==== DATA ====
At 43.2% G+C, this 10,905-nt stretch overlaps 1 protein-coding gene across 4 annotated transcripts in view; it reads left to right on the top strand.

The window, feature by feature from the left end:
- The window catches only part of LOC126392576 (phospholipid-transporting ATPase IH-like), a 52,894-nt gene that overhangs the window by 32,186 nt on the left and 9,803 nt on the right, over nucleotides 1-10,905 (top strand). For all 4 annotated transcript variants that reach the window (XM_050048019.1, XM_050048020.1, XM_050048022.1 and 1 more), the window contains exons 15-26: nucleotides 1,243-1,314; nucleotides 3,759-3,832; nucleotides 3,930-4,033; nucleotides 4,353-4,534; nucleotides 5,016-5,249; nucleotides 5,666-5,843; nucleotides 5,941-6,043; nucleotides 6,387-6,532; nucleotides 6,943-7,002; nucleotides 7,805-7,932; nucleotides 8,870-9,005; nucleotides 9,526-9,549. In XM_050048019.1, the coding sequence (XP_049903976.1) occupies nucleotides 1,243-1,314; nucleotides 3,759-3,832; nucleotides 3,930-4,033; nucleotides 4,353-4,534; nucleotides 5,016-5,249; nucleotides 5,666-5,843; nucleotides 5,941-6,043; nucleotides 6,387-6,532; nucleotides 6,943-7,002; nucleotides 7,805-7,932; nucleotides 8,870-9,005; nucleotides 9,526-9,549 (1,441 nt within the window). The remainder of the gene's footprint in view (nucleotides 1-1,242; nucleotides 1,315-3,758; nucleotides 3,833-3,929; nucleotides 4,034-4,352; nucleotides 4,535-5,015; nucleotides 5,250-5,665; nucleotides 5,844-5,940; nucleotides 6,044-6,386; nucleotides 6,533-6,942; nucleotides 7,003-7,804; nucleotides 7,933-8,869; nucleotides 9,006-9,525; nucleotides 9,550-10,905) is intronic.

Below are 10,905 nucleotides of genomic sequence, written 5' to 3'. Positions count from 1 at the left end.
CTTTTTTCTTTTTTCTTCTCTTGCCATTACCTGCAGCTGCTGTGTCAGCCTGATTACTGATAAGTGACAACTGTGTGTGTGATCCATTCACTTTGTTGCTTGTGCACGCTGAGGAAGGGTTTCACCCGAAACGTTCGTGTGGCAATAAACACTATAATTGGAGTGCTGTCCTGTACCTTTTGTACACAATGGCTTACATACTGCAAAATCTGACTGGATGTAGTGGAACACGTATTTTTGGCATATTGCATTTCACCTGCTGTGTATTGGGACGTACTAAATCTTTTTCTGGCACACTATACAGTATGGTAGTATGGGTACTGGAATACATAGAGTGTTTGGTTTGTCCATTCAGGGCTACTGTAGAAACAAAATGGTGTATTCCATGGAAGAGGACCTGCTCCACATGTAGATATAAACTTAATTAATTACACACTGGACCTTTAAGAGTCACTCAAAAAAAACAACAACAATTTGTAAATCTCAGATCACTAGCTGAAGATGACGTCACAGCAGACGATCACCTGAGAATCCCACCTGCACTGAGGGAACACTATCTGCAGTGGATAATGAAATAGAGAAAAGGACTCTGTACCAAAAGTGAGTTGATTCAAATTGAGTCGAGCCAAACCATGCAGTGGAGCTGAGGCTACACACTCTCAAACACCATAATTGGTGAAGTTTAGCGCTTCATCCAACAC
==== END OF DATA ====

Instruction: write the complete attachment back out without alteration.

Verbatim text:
At 43.2% G+C, this 10,905-nt stretch overlaps 1 protein-coding gene across 4 annotated transcripts in view; it reads left to right on the top strand.

The window, feature by feature from the left end:
- The window catches only part of LOC126392576 (phospholipid-transporting ATPase IH-like), a 52,894-nt gene that overhangs the window by 32,186 nt on the left and 9,803 nt on the right, over nucleotides 1-10,905 (top strand). For all 4 annotated transcript variants that reach the window (XM_050048019.1, XM_050048020.1, XM_050048022.1 and 1 more), the window contains exons 15-26: nucleotides 1,243-1,314; nucleotides 3,759-3,832; nucleotides 3,930-4,033; nucleotides 4,353-4,534; nucleotides 5,016-5,249; nucleotides 5,666-5,843; nucleotides 5,941-6,043; nucleotides 6,387-6,532; nucleotides 6,943-7,002; nucleotides 7,805-7,932; nucleotides 8,870-9,005; nucleotides 9,526-9,549. In XM_050048019.1, the coding sequence (XP_049903976.1) occupies nucleotides 1,243-1,314; nucleotides 3,759-3,832; nucleotides 3,930-4,033; nucleotides 4,353-4,534; nucleotides 5,016-5,249; nucleotides 5,666-5,843; nucleotides 5,941-6,043; nucleotides 6,387-6,532; nucleotides 6,943-7,002; nucleotides 7,805-7,932; nucleotides 8,870-9,005; nucleotides 9,526-9,549 (1,441 nt within the window). The remainder of the gene's footprint in view (nucleotides 1-1,242; nucleotides 1,315-3,758; nucleotides 3,833-3,929; nucleotides 4,034-4,352; nucleotides 4,535-5,015; nucleotides 5,250-5,665; nucleotides 5,844-5,940; nucleotides 6,044-6,386; nucleotides 6,533-6,942; nucleotides 7,003-7,804; nucleotides 7,933-8,869; nucleotides 9,006-9,525; nucleotides 9,550-10,905) is intronic.

Below are 10,905 nucleotides of genomic sequence, written 5' to 3'. Positions count from 1 at the left end.
CTTTTTTCTTTTTTCTTCTCTTGCCATTACCTGCAGCTGCTGTGTCAGCCTGATTACTGATAAGTGACAACTGTGTGTGTGATCCATTCACTTTGTTGCTTGTGCACGCTGAGGAAGGGTTTCACCCGAAACGTTCGTGTGGCAATAAACACTATAATTGGAGTGCTGTCCTGTACCTTTTGTACACAATGGCTTACATACTGCAAAATCTGACTGGATGTAGTGGAACACGTATTTTTGGCATATTGCATTTCACCTGCTGTGTATTGGGACGTACTAAATCTTTTTCTGGCACACTATACAGTATGGTAGTATGGGTACTGGAATACATAGAGTGTTTGGTTTGTCCATTCAGGGCTACTGTAGAAACAAAATGGTGTATTCCATGGAAGAGGACCTGCTCCACATGTAGATATAAACTTAATTAATTACACACTGGACCTTTAAGAGTCACTCAAAAAAAACAACAACAATTTGTAAATCTCAGATCACTAGCTGAAGATGACGTCACAGCAGACGATCACCTGAGAATCCCACCTGCACTGAGGGAACACTATCTGCAGTGGATAATGAAATAGAGAAAAGGACTCTGTACCAAAAGTGAGTTGATTCAAATTGAGTCGAGCCAAACCATGCAGTGGAGCTGAGGCTACACACTCTCAAACACCATAATTGGTGAAGTTTAGCGCTTCATCCAACAC